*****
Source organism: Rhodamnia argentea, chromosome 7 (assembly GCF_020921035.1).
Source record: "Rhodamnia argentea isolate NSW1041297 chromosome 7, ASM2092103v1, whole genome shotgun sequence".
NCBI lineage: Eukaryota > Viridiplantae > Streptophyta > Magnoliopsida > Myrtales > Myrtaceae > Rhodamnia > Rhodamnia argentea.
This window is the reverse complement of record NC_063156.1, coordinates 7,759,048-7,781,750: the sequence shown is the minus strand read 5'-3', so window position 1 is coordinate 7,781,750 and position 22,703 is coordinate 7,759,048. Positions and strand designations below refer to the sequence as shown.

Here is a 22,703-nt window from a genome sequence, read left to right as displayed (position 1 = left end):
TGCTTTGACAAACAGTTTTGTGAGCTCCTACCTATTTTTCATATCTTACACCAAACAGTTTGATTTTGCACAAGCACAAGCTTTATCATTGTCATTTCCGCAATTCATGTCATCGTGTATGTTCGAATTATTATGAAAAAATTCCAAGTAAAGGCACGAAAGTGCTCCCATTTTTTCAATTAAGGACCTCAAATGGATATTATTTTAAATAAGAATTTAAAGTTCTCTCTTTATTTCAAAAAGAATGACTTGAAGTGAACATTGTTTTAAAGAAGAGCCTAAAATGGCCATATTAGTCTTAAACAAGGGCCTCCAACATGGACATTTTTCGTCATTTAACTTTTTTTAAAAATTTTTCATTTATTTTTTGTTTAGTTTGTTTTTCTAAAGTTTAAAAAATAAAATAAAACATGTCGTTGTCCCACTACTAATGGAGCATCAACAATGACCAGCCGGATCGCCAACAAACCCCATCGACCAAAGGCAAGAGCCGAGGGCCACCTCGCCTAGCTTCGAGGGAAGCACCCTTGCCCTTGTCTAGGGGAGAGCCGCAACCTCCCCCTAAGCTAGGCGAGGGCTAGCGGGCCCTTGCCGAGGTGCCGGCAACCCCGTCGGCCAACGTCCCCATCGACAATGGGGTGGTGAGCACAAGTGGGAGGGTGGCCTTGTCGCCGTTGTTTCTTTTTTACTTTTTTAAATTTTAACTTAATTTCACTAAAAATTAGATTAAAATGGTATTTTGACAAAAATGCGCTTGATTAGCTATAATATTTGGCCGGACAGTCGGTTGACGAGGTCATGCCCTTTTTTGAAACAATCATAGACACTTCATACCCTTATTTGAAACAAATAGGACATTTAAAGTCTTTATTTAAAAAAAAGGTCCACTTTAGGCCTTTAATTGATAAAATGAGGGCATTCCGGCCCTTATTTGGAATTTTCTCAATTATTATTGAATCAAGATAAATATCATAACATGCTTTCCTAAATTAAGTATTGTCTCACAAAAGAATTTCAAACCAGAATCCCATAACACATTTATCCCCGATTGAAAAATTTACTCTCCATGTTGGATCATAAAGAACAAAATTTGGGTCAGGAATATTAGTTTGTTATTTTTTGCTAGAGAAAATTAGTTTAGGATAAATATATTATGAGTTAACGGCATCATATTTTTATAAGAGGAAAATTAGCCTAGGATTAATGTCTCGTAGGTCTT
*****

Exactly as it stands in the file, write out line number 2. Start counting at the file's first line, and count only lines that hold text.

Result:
Source record: "Rhodamnia argentea isolate NSW1041297 chromosome 7, ASM2092103v1, whole genome shotgun sequence".